Dr. Preston Steen
Medical Oncologist/Hematologist/Palliative Medicine
Dr. Preston Steen is a specialist in cancers and blood disorders, currently serving as a medical oncologist, hematologist and palliative medicine specialist at Sanford Roger Marris Cancer Center. Dr. Steen also takes patients at Sanford South University Medical Center.
Dr. Steen has collaborated on numerous clinical trials, focusing on developing new therapies and improving the efficacy of current treatments. He has helped research particular biomarkers and proteins on tumors, investigated second- and third-line treatments for different types of cancer and tested new forms of radiation for lung cancer.
Main Specialty: Oncology
Other Interests & Specialties: Hospice and palliative care, general oncology, hematologic oncology, gastrointestinal cancer and genitourinary oncology.
Certifications, Awards & Accolades: American Board of Internal Medicine Certifications in Internal Medicine and Hospice and Palliative Medicine, American Board of Internal Medicine Certification in Medical Oncology and named America’s Top Doctors for Cancer 2010 – 2015.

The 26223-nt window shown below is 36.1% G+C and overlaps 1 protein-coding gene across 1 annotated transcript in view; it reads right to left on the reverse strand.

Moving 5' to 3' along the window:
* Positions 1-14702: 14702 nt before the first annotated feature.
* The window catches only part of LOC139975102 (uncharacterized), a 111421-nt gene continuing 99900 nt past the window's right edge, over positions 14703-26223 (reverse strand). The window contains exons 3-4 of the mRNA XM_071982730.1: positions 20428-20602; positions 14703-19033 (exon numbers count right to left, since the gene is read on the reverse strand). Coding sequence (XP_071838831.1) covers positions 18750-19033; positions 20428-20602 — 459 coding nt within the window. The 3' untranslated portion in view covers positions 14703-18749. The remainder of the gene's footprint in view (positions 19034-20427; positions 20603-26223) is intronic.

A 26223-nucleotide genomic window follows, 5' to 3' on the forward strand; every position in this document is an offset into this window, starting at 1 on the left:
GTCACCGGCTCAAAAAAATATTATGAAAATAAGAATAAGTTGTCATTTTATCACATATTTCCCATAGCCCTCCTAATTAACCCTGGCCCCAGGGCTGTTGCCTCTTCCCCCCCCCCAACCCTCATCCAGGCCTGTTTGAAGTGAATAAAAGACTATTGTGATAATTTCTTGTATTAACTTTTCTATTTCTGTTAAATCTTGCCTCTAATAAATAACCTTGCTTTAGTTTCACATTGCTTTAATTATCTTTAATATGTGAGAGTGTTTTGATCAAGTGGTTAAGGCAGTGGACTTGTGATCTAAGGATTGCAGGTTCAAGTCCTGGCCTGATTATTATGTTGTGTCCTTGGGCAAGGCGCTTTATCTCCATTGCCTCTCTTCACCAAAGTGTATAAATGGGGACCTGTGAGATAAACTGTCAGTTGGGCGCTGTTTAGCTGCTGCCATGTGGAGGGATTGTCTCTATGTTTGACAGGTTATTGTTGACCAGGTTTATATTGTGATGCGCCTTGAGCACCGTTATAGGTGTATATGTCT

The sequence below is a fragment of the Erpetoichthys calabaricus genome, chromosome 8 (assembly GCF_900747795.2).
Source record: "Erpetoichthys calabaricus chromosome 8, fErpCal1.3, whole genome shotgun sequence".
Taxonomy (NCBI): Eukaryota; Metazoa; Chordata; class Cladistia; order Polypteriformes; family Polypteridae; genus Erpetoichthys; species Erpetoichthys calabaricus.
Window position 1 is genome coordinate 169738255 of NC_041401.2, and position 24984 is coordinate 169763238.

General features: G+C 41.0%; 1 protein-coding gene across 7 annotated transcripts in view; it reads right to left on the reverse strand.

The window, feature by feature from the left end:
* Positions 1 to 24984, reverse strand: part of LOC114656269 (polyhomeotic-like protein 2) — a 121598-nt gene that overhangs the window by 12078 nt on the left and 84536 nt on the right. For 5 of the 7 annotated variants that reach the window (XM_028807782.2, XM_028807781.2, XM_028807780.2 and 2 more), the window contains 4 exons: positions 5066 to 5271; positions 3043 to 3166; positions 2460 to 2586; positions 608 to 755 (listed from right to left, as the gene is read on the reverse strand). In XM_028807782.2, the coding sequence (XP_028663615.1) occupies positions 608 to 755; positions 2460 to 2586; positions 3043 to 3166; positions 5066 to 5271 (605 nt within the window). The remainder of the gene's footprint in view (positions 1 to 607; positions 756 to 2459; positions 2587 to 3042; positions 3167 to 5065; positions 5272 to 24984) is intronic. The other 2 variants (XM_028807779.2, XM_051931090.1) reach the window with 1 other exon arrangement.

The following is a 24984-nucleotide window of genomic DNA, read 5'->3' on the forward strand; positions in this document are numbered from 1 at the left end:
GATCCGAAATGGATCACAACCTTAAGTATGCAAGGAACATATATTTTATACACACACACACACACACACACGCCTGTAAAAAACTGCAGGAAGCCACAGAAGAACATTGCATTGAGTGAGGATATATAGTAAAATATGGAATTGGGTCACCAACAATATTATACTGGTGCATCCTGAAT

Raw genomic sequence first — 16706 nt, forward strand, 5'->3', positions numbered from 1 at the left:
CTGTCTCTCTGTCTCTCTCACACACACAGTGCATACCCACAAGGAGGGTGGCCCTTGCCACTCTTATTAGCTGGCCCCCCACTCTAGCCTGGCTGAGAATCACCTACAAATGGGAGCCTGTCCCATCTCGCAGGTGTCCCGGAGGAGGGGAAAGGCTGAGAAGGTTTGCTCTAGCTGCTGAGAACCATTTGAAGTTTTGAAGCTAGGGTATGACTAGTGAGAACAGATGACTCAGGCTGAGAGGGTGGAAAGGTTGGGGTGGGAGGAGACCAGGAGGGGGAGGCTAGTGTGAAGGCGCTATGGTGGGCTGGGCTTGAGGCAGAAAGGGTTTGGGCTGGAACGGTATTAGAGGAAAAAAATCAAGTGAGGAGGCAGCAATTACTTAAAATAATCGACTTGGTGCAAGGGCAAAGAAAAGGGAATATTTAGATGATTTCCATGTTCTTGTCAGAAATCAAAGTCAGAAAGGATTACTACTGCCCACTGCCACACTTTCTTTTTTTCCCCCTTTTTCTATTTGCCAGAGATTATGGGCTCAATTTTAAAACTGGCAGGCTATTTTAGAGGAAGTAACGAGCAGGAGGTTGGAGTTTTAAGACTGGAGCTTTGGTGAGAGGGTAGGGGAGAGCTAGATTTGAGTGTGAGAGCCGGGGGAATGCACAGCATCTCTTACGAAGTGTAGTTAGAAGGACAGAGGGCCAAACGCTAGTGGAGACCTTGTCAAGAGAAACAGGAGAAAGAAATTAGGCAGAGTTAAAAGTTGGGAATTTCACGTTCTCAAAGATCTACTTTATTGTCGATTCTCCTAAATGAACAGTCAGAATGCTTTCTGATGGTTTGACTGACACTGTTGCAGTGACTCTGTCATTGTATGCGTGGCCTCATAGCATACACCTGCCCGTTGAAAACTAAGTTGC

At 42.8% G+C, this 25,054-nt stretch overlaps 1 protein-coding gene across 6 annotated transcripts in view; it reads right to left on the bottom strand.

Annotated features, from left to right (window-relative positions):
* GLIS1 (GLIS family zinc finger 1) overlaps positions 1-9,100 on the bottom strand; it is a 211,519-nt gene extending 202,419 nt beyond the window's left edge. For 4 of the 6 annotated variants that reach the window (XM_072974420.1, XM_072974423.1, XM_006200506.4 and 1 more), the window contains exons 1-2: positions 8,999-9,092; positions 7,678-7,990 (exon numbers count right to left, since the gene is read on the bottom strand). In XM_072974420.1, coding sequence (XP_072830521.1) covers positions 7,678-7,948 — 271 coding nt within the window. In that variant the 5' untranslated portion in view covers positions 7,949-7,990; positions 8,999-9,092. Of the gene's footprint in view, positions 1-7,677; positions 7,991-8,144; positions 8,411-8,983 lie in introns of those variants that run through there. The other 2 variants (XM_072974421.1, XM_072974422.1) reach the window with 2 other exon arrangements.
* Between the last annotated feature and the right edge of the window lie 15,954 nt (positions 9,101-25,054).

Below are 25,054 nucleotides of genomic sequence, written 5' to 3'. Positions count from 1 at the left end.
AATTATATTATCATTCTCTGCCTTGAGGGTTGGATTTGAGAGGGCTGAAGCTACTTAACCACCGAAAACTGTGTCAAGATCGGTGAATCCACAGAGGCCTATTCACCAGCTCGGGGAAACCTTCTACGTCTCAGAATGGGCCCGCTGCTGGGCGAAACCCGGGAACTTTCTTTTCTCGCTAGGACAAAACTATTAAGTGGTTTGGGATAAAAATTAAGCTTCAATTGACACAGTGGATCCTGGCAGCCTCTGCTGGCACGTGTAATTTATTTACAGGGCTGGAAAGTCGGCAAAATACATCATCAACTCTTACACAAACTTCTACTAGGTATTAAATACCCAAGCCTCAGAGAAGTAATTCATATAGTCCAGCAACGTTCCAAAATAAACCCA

Education & Experience:
- Medical Degree from University of Minnesota Medical School
- Residency for Internal Medicine at Maricopa Medical Center
- Fellowship for Hematology and Oncology at University of Utah
Erlotinib, cabozantinib, or erlotinib plus cabozantinib as second-line or third-line treatment of patients with EGFR wild-type advanced non-small-cell lung cancer (ECOG-ACRIN 1512): a randomised, controlled, open-label, multicentre, phase 2 trial. Lancet Oncology. December 2016;17(12):1661-1671. doi: 10.1016/S1470-2045(16)30561-7
A phase II trial of the Src-kinase inhibitor saracatinib after four cycles of chemotherapy for patients with extensive stage small cell lung cancer: NCCTG trial N-0621. Lung Cancer. August 2014;85(2):245-50. doi: 10.1016/j.lungcan.2014.03.004
Pilot study of human recombinant interferon gamma and accelerated hyperfractionated thoracic radiation therapy in patients with unresectable stage IIIA/B nonsmall cell lung cancer. International Journal of Radiation Oncology, Biology, Physics. February 1995;31(4):827-31.